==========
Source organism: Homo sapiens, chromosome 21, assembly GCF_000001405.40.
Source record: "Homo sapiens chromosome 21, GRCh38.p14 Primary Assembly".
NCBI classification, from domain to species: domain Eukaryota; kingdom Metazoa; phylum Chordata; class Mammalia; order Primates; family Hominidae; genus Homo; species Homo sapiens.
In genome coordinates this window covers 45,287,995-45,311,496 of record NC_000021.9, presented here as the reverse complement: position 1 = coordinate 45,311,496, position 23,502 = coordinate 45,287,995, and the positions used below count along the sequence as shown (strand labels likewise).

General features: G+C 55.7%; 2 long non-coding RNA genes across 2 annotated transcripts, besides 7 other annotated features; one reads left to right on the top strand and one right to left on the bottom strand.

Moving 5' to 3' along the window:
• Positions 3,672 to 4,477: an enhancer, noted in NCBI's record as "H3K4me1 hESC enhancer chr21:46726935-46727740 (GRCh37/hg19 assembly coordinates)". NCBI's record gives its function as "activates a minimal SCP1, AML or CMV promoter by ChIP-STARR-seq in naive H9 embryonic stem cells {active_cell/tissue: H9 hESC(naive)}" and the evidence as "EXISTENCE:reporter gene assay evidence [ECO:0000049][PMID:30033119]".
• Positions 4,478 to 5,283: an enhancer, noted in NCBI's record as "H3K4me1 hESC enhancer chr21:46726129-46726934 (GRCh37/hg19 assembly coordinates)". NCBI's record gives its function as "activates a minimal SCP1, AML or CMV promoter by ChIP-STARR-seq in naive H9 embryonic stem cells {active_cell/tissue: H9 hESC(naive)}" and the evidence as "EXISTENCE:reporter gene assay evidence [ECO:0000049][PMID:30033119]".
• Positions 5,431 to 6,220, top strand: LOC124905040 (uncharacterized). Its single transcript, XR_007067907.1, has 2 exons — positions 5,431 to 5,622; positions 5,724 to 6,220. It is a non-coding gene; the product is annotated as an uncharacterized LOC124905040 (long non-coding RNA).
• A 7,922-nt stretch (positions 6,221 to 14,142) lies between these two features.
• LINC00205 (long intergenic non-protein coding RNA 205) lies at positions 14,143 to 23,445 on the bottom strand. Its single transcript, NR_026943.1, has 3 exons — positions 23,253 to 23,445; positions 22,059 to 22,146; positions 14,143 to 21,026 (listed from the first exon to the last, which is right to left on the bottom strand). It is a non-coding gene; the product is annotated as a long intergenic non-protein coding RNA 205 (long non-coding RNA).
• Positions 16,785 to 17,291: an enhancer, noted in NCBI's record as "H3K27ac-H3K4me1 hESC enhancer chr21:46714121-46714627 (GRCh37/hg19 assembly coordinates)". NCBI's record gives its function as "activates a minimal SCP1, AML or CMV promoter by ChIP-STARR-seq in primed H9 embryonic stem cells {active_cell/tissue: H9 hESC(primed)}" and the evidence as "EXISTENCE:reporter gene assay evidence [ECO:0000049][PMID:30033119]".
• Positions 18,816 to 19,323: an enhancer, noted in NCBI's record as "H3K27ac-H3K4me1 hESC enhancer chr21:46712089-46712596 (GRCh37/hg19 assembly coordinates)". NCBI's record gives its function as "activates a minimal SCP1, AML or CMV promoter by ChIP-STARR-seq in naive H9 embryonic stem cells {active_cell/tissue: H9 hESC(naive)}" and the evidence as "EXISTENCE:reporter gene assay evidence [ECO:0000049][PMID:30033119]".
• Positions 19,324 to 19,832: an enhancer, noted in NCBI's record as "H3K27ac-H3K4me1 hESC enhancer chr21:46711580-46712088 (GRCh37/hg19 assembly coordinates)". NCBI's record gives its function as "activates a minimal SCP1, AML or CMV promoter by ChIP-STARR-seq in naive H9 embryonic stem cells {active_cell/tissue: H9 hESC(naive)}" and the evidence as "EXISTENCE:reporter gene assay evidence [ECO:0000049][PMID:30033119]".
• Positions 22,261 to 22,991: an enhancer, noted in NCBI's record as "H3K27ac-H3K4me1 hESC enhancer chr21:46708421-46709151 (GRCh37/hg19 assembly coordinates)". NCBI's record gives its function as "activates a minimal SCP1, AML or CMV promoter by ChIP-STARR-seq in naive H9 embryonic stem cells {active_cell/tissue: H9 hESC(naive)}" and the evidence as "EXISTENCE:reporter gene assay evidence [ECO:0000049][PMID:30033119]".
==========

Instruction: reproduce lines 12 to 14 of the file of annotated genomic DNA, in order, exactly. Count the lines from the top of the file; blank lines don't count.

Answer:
• Positions 16,785 to 17,291: an enhancer, noted in NCBI's record as "H3K27ac-H3K4me1 hESC enhancer chr21:46714121-46714627 (GRCh37/hg19 assembly coordinates)". NCBI's record gives its function as "activates a minimal SCP1, AML or CMV promoter by ChIP-STARR-seq in primed H9 embryonic stem cells {active_cell/tissue: H9 hESC(primed)}" and the evidence as "EXISTENCE:reporter gene assay evidence [ECO:0000049][PMID:30033119]".
• Positions 18,816 to 19,323: an enhancer, noted in NCBI's record as "H3K27ac-H3K4me1 hESC enhancer chr21:46712089-46712596 (GRCh37/hg19 assembly coordinates)". NCBI's record gives its function as "activates a minimal SCP1, AML or CMV promoter by ChIP-STARR-seq in naive H9 embryonic stem cells {active_cell/tissue: H9 hESC(naive)}" and the evidence as "EXISTENCE:reporter gene assay evidence [ECO:0000049][PMID:30033119]".
• Positions 19,324 to 19,832: an enhancer, noted in NCBI's record as "H3K27ac-H3K4me1 hESC enhancer chr21:46711580-46712088 (GRCh37/hg19 assembly coordinates)". NCBI's record gives its function as "activates a minimal SCP1, AML or CMV promoter by ChIP-STARR-seq in naive H9 embryonic stem cells {active_cell/tissue: H9 hESC(naive)}" and the evidence as "EXISTENCE:reporter gene assay evidence [ECO:0000049][PMID:30033119]".